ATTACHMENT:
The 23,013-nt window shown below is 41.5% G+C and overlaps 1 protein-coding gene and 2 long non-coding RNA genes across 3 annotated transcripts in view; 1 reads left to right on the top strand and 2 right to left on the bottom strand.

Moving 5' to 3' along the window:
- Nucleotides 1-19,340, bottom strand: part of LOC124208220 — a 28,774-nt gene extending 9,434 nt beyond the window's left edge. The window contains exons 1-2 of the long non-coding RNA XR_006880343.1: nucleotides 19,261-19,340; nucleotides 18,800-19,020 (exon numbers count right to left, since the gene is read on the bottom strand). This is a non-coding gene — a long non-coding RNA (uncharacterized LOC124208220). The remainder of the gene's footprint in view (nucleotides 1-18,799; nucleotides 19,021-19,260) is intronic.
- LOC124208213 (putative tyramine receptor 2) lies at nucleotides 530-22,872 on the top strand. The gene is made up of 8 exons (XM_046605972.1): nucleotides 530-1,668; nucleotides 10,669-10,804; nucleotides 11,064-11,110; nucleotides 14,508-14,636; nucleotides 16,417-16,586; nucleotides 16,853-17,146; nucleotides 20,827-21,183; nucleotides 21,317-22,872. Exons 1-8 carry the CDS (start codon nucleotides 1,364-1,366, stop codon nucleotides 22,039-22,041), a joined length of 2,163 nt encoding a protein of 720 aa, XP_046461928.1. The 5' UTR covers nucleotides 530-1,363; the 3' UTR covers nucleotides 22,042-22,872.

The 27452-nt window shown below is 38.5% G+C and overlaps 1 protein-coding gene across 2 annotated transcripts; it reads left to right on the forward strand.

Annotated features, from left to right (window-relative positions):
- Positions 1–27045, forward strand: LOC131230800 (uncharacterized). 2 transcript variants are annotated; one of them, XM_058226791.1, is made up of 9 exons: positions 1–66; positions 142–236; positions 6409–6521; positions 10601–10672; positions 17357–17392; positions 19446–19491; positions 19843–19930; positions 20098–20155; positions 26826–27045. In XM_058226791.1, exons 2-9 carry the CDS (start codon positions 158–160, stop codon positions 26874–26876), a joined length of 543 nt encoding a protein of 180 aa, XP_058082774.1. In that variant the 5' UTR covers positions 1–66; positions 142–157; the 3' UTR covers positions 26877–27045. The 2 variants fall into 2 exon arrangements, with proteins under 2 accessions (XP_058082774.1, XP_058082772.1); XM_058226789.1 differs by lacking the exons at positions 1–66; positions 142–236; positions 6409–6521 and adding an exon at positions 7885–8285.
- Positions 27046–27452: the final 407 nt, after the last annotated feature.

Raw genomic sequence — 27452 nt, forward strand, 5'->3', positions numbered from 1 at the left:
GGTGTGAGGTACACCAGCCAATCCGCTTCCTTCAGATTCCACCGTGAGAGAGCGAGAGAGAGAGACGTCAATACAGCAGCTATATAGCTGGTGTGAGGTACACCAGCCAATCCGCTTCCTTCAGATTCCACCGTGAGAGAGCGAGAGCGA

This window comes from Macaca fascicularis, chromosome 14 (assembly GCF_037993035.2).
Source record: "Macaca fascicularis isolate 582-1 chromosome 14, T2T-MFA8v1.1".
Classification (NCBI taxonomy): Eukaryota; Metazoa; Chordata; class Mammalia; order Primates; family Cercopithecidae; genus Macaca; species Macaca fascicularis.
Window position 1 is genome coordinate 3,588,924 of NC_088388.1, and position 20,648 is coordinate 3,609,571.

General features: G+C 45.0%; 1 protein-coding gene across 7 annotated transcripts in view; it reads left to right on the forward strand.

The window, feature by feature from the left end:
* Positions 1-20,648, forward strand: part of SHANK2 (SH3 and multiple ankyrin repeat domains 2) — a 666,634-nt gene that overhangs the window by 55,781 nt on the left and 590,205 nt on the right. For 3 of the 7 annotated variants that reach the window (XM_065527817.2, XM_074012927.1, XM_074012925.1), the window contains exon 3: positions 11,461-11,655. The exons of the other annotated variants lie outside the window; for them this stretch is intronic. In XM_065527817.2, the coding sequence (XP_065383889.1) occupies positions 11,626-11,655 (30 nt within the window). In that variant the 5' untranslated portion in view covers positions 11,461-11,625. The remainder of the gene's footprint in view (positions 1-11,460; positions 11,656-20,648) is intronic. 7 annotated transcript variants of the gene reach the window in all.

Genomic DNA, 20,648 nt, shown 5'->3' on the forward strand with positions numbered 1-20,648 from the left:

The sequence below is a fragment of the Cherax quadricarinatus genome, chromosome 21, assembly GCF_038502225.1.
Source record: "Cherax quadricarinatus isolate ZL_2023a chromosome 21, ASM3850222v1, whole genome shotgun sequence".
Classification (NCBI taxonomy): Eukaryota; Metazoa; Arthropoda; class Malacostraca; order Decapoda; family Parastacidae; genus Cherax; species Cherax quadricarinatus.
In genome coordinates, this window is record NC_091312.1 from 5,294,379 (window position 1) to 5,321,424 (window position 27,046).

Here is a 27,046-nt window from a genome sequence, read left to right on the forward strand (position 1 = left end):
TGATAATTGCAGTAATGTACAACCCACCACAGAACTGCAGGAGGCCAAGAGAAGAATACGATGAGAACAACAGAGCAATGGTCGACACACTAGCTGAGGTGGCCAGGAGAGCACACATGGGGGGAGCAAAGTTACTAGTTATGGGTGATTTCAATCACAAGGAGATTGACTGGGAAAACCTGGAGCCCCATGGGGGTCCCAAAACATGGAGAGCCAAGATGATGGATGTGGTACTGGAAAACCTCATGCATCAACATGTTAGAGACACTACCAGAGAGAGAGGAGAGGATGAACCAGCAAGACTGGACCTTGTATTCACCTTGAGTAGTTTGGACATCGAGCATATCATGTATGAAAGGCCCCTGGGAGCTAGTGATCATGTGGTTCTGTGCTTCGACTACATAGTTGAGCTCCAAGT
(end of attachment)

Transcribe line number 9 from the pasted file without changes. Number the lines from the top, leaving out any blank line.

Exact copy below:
Raw genomic sequence — 27452 nt, forward strand, 5'->3', positions numbered from 1 at the left: